Colombia’s government is developing a five-year plan to recover from the economic recession caused by the coronavirus pandemic.
According to newspaper El Espectador, the Finance Ministry and the National Planning Department (DNP) seek to inject more than $46.8 billion in economic recovery projects between 2021 and 2026.
The recovery of jobs
Part of the plan is the creation of a million jobs, DNP director Luis Alberto Rodriguez said in the draft proposal. Half of these jobs would require private investment, according to the latest draft of the so-called Sustainable and Inclusive Reactivation and Growth Policy (PRCSI).
This investment could amount to as much as 13% of the country’s GDP and primarily focus on the acceleration and expansion of infrastructure projects executed both by the National Government and local governments.
The government has yet to define what to do with small and medium sixed businesses, the biggest employment generator. Roughly, the government seeks to invest in strategies that would allow small and medium sized businesses become more competitive in the global economy.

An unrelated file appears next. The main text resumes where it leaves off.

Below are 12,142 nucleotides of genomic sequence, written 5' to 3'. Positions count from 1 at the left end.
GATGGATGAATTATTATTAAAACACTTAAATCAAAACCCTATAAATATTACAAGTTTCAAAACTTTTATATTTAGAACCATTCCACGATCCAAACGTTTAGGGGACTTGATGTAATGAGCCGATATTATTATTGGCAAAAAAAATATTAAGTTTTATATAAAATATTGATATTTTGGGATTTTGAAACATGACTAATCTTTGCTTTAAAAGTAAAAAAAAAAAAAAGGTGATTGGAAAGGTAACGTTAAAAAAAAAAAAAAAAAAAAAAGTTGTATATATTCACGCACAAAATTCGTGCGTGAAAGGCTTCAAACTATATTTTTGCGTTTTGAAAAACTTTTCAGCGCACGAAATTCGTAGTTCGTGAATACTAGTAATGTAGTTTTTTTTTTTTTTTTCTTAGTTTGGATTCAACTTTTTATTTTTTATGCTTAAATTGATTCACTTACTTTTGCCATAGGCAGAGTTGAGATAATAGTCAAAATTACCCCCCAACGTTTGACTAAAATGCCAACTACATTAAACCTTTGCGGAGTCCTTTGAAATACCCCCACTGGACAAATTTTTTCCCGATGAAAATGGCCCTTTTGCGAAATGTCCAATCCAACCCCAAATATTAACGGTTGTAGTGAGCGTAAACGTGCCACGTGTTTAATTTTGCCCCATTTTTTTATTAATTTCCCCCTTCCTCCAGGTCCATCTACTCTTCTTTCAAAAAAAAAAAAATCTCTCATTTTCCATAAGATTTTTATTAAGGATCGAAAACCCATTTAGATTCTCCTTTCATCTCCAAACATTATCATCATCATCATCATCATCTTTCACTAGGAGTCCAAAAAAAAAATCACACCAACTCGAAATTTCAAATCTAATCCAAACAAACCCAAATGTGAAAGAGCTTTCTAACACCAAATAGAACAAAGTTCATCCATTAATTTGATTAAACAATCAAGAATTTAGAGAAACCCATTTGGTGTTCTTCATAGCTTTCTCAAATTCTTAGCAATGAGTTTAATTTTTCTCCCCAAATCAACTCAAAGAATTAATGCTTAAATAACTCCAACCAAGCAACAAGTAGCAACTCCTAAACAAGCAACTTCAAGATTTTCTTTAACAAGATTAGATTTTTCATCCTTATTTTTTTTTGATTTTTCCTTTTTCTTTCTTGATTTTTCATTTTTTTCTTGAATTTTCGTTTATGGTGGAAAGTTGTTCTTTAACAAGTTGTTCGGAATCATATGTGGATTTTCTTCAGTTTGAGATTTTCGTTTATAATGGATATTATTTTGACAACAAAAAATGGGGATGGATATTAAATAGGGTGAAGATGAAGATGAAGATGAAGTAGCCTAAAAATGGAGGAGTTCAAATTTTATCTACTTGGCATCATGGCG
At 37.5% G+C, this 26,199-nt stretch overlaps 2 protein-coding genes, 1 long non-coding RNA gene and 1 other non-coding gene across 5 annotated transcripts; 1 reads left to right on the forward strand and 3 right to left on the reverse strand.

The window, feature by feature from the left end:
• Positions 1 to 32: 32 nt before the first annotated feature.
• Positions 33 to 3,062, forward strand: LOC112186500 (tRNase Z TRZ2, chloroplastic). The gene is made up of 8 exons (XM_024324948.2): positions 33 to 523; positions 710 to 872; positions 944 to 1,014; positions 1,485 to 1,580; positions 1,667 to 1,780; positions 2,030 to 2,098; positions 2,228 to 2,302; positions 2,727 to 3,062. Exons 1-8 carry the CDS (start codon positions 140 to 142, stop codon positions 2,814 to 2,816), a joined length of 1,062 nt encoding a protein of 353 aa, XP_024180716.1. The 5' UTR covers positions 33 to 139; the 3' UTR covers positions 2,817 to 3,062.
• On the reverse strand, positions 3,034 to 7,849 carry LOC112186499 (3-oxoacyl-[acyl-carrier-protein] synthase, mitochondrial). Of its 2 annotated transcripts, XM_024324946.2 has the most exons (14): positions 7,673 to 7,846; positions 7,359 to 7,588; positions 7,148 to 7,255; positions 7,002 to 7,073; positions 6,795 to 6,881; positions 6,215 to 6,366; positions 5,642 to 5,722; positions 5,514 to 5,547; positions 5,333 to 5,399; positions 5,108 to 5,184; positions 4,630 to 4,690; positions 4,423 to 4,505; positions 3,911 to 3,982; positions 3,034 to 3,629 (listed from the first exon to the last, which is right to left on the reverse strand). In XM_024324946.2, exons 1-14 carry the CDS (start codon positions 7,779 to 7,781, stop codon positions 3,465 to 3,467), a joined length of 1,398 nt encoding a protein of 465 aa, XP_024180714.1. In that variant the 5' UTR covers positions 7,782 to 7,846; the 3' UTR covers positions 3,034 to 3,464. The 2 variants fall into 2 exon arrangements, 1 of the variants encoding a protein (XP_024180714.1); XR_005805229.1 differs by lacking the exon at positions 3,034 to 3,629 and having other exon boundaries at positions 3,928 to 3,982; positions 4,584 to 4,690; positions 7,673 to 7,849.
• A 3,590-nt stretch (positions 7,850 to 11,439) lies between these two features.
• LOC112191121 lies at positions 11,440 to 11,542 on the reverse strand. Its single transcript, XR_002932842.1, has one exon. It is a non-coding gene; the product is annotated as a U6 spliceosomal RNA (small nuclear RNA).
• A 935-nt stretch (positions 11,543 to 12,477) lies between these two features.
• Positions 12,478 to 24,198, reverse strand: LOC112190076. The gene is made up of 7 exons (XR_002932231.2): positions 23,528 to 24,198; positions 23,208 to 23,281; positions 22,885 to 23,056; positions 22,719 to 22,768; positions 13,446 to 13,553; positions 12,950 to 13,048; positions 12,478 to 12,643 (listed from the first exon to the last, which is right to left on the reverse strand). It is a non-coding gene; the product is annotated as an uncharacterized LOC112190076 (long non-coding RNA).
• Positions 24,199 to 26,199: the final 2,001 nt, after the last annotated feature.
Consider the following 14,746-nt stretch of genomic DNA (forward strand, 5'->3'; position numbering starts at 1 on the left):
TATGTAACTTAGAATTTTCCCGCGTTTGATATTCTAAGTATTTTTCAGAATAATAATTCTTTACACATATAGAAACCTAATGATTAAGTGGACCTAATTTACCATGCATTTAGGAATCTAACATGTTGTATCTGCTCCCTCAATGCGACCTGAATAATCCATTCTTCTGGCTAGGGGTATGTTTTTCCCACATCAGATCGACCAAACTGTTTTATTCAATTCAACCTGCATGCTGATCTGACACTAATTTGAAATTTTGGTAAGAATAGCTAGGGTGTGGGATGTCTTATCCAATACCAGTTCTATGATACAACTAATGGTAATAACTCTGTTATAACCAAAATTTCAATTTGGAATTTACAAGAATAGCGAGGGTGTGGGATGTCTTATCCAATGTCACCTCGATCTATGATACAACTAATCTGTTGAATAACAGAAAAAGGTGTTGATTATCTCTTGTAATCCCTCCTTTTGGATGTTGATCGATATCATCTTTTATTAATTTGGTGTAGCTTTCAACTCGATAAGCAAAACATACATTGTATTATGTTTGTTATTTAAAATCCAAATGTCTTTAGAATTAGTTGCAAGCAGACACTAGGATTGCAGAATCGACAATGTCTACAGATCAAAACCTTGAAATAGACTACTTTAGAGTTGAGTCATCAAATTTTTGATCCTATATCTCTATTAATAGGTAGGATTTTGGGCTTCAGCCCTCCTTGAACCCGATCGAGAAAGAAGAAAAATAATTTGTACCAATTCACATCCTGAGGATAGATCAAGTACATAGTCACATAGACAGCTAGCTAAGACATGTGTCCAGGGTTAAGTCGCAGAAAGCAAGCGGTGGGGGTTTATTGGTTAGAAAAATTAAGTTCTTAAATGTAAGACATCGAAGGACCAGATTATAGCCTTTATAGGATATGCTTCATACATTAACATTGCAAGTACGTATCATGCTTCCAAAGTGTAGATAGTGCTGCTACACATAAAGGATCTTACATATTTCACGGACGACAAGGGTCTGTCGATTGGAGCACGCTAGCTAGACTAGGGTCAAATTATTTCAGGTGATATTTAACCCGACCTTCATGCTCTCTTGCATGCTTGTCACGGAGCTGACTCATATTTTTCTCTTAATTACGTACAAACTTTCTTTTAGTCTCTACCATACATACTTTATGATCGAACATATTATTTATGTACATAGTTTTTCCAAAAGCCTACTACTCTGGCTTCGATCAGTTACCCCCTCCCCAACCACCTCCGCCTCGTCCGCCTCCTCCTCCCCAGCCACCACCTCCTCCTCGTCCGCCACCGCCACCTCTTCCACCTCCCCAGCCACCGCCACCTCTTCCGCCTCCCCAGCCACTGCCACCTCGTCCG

Peace policy investments
Part of the investments in the latest PRCSI draft were already part of a peace process agreed with demobilized FARC guerrillas in 2016, but held off by the administration of President Ivan Duque, whose far-right Democratic Center party fiercely opposes the peace process.
The prevent a resurgence of violence in war-torn areas abandoned by the FARC, the government hopes to invest another $690 million in rural development projects, another element of the peace deal.
In urban areas, the government plans to invest in the construction of new homes and affordable mortgages.
The government also seeks to step up investment in the creation of renewable energy sources, hoping it will be able to obtain 70% of these investments from the private sector.
No quick rebound expected
The government released a first draft of the PRCSI in mid-October, but has since abandoned the assumption the economy will be able to bounce back quickly from the worst crash in recorded history, according to El Espectador.
In fact, the government assumes that a significant number of bankruptcies may still be ahead because of the incalculable behavior of the pandemic and its ever-changing effects on, for example, exports and domestic consumption.
Consequently, the government believes it will need another $4.9 billion to provide emergency aid for an extended period of time to combat extremely high poverty rates that have been projected while employment slowly recovers.